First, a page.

Since yesterday’s release of a paper entitled “Observing the Average Trajectories of Single Photons in a Two-Slit Interferometer”, authored by Aephraim Steinberg et al, in the journal Science, there has been quite a stir. However the stir was not the normal one, where the Web picks up on a science story to have it sensationalized and misinterpreted; which is normally the case. No this time it was the self appointed experts who rushed in to fend off the consequences of what they anticipated as such an occurrence.
The only problem being is that many such experts agreed in only one thing, and that’s what the experiment revealed simply could not be what it appeared to have revealed. For instance Prof. Chad Orzel at “Uncertain principles” remarked "This is an extremely cool example of the art of experimental physics, and a spectacular demonstration of the power of weak measurements, but it's not that revolutionary. Though, as I said above, I confidently predict that there will be no shortage of crazy people trying to claim this as conclusive proof for their particular favourite interpretation of quantum theory.”
In the journal Nature, Prof. David Deutsch echoed pretty much the same in saying "it's quite cool to see strange predictions verified", the results could have been obtained simply by "calculating them using a computer and the equations of quantum mechanics...Experiments are only relevant in science when they are crucial tests between at least two good explanatory theories, Here, there was only one, namely that the equations of quantum mechanics really do describe reality."
The most definitive and critical of these was published by Ars Technica, a technical news provider. where physicist Chis Lee remarks “It's important to realize that these are not the trajectories of individual photons—instead they are more like probability clouds that tell you where photons are most likely to be found. And what do you know? Half the photons appear to have gone through one slit and half go through the other. But, in fact, this is a lie. That photon still has to have gone through both slits. It is important to realize that a measurement has to produce a result. It is always going to find that the photon is somewhere, and that tells us very little about where it came from or where it is going to.” He finishes by saying “With that knowledge, it is hard to say what this experiment tells us that we didn't know before. The only difference is that now we have both data and theory saying the same thing, which is important.”
However to be fair, I did find among them all ‘Physics World’ a publication of the Institute of Physics to be a notable exception with at least quoting the principle physicist associated with the paper with the following:
“This weak momentum measurement does not appreciably disturb the system, and interference is still observed. Both measurements had to be repeated on a large ensemble of particles in order to gain enough information for the whole system, but we did not disturb the outcome at all.” explains Steinberg. "Our measured trajectories are consistent, as Wiseman had predicted, with the realistic but unconventional interpretation of quantum mechanics of such influential thinkers as David Bohm and Louis de Broglie,"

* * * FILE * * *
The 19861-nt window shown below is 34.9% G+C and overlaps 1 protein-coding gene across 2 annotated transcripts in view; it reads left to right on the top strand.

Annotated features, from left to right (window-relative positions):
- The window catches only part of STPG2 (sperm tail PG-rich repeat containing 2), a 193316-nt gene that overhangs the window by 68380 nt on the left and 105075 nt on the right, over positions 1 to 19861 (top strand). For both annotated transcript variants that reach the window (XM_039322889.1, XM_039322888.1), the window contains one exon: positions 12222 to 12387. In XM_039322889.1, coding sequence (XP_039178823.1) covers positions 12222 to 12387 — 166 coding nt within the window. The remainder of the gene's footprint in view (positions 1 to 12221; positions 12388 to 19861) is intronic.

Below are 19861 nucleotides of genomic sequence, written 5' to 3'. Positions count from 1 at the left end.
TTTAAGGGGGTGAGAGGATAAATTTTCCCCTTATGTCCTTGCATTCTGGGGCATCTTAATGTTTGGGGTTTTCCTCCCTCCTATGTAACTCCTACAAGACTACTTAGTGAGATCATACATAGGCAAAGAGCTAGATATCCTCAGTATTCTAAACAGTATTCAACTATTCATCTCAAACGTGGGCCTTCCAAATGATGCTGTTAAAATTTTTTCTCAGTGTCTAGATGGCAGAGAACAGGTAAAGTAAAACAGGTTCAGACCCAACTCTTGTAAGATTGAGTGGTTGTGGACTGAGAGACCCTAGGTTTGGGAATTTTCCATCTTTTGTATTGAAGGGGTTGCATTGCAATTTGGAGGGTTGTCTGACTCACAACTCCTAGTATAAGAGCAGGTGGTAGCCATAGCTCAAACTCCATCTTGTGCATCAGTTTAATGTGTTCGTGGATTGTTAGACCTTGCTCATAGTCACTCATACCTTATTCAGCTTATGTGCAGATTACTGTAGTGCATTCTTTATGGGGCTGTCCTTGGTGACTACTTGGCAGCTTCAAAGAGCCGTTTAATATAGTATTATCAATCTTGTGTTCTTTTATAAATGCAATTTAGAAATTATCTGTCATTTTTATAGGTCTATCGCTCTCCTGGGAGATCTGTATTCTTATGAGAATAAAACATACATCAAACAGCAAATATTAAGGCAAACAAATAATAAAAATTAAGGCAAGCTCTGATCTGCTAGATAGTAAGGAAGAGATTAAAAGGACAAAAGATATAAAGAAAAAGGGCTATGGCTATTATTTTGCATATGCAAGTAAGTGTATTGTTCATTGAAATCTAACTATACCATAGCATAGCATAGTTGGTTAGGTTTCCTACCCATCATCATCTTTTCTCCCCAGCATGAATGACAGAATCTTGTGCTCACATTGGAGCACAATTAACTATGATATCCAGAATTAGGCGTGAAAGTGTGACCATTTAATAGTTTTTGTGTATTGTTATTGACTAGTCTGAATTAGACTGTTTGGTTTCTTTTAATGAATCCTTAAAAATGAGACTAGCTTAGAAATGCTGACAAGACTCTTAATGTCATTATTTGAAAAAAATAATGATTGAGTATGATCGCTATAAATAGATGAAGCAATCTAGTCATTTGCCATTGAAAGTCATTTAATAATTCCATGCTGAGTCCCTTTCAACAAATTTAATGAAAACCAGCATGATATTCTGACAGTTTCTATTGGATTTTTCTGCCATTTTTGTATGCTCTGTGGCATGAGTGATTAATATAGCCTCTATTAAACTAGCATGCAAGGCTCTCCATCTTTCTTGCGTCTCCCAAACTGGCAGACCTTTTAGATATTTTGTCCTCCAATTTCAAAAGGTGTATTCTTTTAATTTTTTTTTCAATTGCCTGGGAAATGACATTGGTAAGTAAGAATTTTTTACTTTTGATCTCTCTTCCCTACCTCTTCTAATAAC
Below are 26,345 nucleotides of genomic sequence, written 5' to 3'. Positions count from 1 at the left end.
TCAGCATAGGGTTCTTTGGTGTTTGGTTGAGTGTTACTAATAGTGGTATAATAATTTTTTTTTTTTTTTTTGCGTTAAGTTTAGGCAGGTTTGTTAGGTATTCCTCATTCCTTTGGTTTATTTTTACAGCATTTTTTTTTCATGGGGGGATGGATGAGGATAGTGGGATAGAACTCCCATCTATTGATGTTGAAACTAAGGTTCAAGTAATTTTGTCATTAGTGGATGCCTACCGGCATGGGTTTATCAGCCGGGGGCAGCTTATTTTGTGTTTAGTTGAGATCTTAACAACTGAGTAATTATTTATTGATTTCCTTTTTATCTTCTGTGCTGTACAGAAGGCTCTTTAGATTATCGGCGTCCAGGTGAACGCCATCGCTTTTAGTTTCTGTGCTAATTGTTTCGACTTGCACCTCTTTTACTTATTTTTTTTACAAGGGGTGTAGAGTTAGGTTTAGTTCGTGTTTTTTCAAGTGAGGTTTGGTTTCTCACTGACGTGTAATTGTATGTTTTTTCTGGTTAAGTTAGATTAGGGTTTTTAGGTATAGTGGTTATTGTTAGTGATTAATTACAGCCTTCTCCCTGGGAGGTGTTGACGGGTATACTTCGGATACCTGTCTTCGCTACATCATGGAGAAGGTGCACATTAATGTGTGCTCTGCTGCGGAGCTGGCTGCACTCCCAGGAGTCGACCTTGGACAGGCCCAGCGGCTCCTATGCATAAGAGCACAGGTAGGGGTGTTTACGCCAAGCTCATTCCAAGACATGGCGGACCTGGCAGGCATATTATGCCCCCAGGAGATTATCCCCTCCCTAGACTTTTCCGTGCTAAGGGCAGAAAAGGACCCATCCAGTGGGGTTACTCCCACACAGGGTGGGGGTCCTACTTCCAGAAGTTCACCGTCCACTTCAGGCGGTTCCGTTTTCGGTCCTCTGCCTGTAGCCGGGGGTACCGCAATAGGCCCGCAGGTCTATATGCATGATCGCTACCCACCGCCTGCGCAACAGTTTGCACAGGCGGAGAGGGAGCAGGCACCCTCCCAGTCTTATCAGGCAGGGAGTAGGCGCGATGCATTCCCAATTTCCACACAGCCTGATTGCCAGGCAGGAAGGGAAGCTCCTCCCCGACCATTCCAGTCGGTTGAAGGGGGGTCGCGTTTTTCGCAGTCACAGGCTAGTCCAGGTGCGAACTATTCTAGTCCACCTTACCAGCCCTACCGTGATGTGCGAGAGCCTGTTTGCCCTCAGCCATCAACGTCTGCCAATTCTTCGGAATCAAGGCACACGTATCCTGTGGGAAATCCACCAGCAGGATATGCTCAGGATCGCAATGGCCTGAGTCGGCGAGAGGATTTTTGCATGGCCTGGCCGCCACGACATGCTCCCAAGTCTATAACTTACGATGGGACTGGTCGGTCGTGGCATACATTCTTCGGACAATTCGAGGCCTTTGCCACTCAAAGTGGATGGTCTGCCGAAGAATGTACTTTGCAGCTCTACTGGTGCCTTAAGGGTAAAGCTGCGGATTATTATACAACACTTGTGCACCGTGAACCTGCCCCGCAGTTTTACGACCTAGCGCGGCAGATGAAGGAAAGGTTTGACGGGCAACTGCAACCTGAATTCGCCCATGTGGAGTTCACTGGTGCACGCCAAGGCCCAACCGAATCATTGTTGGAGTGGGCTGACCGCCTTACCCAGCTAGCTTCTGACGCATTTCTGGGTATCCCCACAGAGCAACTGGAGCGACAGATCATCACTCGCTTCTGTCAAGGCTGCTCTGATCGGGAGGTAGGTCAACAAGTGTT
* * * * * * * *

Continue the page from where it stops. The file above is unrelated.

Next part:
Now on the other hand , the great unwashed, known as the general press, didn’t come to such a conclusion, yet rather choose to report it factually even to the point of not expressing what the experimentalist’s views had been. One typical example being the BBC, who quoted Marlan Scully of Texas A&M University as saying, “This paper is probably the first that has really put this weak measurement idea into a real experimental realisation, and it also gave us the trajectories." He said that the work would - inevitably - raise philosophical issues as well. "The exact way to think about what they're doing will be researched for some time, and the weak measurement concept itself will be a matter of controversy - but now we have a very pretty experiment with these weak measurements."
For me this all serves to drive home a point first made by the late physicist John Stewart Bell, when he expressed similar misgivings as follows:
“But in 1952 I saw the impossible done. It was in a paper by David Bohm (5). ....... But why then had Born not told me of this ‘pilot wave’? If only to point out what was wrong with it? Why did von Neumann not consider it? More extraordinarily, why did people go on producing ‘‘impossibility’’ proofs, after 1952, and as recently as 1978? . When Pauli, Rosenberg and Heinsenberg, could produce no more devastating criticism of Bohm’s version than to brand it as “metaphysical” and “idealogical”. Why is the pilot wave picture ignored in text books? Should it not be taught, not as the only way, but as an antidote to the prevailing complacency? To show us that vagueness, subjectivity, and indeterminism, are not forced on us by experimental facts, but by deliberate theoretical choice?
-John Stewart Bell, “On The Impossibility of The Pilot Wave”, CERN, Geneva, Ref.Th.3315-CERN (1982)
So I will simply finish in asking the same as Bell, that is when are the majority of the physicists going to stop insisting that the vagueness, subjectivity, and indeterminism, are forced upon us by experimental facts, but rather by deliberate theoretical choice? Perhaps it is only when they themselves are taken through one of two definitive slits to then be carried along by an unseen yet irresistible potential to be slammed up against a screen. Then again perhaps David Deutsch may not, as in insisting that such an occurrence happened to only a particular version of himself among the infinite multitude of many worlds :-)
"when I see a bird that walks like a duck and swims like a duck and quacks like a duck, I call that bird a duck.”
-James Whitcomb Riley